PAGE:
On September 6, 2022, the United States Court of Appeals for the Eleventh Circuit ruled that several families suing Chiquita Brands International for its role in funding paramilitary torture and death squads in Colombia can proceed toward a jury trial.

The Eleventh Circuit’s ruling reversed a September 2019 summary judgment decision by Judge Kenneth A. Marra of the U.S. District Court for the Southern District of Florida, who had ruled the victims lacked admissible evidence showing that their family members were murdered by Autodefensas Unidas de Colombia (AUC), a paramilitary group designated by the United States as a foreign terrorist organization. In reversing the district court, the Eleventh Circuit found Plaintiffs’ had presented substantial admissible evidence of paramilitary involvement in the killings.

Cohen Milstein, EarthRights International and other co-counsel represent family members of the trade unionists, banana workers, political organizers, activists and others killed by the AUC. Plaintiffs allege that the deaths of their relatives were a direct and foreseeable result of Chiquita’s financial support of the AUC.. The case is proceeding under Colombian law against Chiquita and under the U.S. Torture Victim Protection Act against individual Chiquita executives and board members.

Case Background

In March 2007, Defendant Chiquita Brands International pled guilty to criminal charges to knowingly providing material support to the AUC, a paramilitary organization widely known for its violent attacks on Colombian civilians and designated a “Foreign Terrorist Organization” by the United States government.  The United States described Chiquita’s support to the AUC as “prolonged, steady, and substantial” in the August 2008 Sentencing Memorandum submitted to the U.S. District Court for the District of Columbia and found, after a full investigation, that “Chiquita’s money helped buy weapons and ammunition used to kill innocent victims.”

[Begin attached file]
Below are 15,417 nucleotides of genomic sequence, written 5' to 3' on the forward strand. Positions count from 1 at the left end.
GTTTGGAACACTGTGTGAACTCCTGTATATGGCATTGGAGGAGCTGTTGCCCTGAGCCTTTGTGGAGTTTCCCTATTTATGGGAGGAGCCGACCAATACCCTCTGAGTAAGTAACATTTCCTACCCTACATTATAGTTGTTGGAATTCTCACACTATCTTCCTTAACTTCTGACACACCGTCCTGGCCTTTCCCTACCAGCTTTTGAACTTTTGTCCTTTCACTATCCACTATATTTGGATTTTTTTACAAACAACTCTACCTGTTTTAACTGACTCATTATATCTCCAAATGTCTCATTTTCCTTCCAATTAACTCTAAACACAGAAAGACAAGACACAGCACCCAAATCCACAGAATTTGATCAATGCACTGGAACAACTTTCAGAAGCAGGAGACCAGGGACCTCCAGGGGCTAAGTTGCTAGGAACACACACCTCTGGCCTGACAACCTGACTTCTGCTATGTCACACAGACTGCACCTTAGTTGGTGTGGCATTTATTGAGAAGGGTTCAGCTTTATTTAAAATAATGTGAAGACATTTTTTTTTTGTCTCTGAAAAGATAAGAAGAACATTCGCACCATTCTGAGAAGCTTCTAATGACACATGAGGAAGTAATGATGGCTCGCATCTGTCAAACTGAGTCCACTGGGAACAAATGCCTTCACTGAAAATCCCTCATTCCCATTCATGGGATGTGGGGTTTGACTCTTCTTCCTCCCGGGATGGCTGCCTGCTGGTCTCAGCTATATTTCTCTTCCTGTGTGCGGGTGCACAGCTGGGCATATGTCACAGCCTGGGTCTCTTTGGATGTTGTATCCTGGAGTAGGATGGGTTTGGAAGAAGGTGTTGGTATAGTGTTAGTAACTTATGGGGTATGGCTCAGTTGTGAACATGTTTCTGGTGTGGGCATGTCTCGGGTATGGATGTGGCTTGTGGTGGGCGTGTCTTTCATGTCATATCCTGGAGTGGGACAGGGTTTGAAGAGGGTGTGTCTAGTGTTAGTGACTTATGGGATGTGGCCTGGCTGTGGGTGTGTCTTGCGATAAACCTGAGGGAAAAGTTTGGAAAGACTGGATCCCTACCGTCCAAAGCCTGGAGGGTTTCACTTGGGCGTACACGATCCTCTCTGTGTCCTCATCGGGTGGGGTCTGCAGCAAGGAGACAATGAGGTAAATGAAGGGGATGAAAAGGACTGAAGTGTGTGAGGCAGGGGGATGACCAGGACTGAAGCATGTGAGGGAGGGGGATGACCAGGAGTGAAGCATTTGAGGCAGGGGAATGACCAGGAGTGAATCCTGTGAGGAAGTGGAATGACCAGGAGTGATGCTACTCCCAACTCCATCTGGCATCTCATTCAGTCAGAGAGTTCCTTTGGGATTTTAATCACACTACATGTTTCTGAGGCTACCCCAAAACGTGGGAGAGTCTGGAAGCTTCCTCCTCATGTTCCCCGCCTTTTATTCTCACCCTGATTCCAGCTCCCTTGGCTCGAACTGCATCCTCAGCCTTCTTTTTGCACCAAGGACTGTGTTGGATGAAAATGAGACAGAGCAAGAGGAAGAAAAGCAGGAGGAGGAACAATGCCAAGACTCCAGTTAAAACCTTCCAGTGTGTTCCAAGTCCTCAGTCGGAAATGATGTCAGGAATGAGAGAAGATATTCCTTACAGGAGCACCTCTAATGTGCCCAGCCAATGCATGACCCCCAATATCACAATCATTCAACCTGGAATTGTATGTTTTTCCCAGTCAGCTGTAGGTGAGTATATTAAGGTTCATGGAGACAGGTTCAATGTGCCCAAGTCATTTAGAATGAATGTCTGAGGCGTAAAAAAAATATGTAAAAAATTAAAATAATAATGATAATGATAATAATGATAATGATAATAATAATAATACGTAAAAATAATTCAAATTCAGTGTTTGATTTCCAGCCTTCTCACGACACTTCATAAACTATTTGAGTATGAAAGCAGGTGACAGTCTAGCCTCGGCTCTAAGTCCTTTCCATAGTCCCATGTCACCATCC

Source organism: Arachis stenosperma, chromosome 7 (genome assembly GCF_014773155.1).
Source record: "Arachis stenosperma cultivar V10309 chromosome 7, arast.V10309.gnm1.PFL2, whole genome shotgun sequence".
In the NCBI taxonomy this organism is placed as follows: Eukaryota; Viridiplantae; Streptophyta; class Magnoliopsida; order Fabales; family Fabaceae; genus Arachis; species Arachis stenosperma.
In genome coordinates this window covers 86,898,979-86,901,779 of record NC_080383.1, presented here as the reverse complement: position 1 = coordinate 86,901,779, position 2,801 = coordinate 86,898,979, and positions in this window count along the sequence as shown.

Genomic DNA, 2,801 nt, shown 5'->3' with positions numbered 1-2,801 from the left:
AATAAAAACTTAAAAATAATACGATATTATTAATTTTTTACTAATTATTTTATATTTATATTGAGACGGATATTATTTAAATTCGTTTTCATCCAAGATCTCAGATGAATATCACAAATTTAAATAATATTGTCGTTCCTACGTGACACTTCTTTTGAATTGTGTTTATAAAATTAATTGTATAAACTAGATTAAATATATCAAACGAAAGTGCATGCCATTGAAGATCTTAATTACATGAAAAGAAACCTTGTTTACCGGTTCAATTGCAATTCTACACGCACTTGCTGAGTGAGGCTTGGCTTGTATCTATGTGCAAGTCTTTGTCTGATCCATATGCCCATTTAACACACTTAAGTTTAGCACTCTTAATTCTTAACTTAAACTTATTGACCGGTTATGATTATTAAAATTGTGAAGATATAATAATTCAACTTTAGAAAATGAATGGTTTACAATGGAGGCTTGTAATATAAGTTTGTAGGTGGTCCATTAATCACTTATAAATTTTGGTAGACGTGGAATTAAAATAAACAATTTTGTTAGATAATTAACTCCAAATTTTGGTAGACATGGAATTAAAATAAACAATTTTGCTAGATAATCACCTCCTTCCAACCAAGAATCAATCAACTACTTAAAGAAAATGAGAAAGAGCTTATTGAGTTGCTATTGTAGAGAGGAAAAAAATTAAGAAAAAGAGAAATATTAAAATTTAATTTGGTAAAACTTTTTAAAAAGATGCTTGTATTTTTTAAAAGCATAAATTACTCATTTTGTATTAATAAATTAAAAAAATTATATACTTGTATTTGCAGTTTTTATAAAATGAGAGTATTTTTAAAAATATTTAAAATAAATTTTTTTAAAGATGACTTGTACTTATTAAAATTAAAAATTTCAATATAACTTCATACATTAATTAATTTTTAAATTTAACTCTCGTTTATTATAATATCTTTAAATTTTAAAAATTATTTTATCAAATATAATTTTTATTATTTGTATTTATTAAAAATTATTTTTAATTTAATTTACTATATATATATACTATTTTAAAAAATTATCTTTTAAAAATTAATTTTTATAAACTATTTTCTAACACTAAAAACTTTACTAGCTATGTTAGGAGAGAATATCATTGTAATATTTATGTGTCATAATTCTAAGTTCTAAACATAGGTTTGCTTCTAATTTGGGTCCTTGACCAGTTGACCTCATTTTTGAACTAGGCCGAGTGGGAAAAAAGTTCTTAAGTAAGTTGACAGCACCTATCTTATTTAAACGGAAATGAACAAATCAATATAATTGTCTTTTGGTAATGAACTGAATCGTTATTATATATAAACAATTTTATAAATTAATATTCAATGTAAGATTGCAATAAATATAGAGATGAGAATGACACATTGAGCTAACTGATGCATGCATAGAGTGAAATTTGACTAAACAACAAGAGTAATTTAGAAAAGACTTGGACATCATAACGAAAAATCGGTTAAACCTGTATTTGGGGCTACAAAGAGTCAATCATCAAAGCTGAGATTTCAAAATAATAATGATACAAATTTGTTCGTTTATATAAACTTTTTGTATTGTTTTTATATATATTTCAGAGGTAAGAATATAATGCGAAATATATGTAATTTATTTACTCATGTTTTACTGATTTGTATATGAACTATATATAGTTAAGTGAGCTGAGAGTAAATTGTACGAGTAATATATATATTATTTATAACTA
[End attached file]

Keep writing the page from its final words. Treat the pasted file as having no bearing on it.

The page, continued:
Plaintiffs allege that for seven years, Chiquita provided not only financial assistance to the AUC, totaling more than $1.7 million in regular monthly payments (accounted for as "security services"), but also shipments of arms and ammunition with the knowledge, from the day the first payment was made, that the AUC was a violent organization responsible for extrajudicial killings, torture, forced disappearances, war crimes, and other human rights violations. 

With Chiquita's support, during this time, the AUC and predecessor paramilitary groups expanded from about 1,000 to more than 30,000 fighters. Based on official sources in Colombia, "paramilitaries were responsible for killing or disappearing more than 100,000 civilians during this time period and committed more than 10,000 acts of torture," court records said.  The Plaintiffs in this case are surviving family members of the victims, who include husbands who were banana workers, wives who were community leaders, and children allegedly targeted by the AUC.


The case, Doe v. Chiquita Brands International, No. 08-01916 (S.D. Fla.), was originally filed in New Jersey, and was subsequently coordinated with other similar cases as In re Chiquita Brands International Inc. Alien Tort Statute and Shareholder Derivative Litigation in West Palm Beach, Florida.